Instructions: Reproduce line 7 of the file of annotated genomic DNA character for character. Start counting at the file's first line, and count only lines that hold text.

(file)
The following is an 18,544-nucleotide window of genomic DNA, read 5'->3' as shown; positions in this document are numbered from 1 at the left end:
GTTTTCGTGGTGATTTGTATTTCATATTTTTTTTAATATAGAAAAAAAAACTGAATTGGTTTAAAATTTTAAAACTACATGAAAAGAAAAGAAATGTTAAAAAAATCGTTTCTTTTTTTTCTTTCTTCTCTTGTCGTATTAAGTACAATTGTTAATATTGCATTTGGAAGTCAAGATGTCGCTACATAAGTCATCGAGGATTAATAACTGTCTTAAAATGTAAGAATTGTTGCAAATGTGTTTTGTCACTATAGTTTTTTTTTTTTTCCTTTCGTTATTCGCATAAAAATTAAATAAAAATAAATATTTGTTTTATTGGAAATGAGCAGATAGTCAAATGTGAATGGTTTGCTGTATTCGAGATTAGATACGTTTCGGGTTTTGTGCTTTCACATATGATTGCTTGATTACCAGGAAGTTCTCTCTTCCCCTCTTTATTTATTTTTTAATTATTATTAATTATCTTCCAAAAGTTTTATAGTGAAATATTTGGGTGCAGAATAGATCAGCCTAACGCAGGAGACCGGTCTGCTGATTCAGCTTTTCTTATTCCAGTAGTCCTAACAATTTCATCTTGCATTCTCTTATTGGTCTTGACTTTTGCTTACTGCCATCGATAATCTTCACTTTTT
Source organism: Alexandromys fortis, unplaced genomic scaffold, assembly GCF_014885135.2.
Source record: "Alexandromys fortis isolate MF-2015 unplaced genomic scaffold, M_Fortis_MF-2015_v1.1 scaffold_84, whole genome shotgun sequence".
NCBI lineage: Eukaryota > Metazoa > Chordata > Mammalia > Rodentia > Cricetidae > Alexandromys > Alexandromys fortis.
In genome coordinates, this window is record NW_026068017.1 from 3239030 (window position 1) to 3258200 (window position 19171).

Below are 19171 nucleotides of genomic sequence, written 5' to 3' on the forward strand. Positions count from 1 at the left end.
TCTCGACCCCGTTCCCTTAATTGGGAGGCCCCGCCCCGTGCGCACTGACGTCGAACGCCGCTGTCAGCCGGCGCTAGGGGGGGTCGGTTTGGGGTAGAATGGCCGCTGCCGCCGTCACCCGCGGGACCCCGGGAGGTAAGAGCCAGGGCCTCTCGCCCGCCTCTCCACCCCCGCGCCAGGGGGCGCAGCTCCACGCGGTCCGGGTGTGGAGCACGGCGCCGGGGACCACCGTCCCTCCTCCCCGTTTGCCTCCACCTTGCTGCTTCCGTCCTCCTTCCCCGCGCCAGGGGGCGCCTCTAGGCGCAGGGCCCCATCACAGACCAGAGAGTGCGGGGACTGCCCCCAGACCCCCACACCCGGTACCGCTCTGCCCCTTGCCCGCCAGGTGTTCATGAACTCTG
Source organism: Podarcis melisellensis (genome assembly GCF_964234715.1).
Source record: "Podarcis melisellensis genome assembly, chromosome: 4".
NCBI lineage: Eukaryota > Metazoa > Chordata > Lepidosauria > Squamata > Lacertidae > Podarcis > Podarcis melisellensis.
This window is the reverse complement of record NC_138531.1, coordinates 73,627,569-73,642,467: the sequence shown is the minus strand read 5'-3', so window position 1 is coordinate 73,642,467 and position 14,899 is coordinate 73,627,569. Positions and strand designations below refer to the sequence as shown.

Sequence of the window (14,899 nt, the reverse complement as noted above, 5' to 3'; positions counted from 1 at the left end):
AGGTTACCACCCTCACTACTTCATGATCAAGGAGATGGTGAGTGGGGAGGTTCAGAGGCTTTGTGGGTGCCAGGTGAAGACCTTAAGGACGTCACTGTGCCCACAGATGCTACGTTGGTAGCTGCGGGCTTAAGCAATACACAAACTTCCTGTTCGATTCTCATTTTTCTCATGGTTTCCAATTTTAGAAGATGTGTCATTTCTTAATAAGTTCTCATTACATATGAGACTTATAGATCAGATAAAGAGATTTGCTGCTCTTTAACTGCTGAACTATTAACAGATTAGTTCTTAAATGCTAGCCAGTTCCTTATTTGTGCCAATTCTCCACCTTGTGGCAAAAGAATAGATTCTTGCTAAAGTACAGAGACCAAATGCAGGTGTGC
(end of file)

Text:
Below are 19171 nucleotides of genomic sequence, written 5' to 3' on the forward strand. Positions count from 1 at the left end.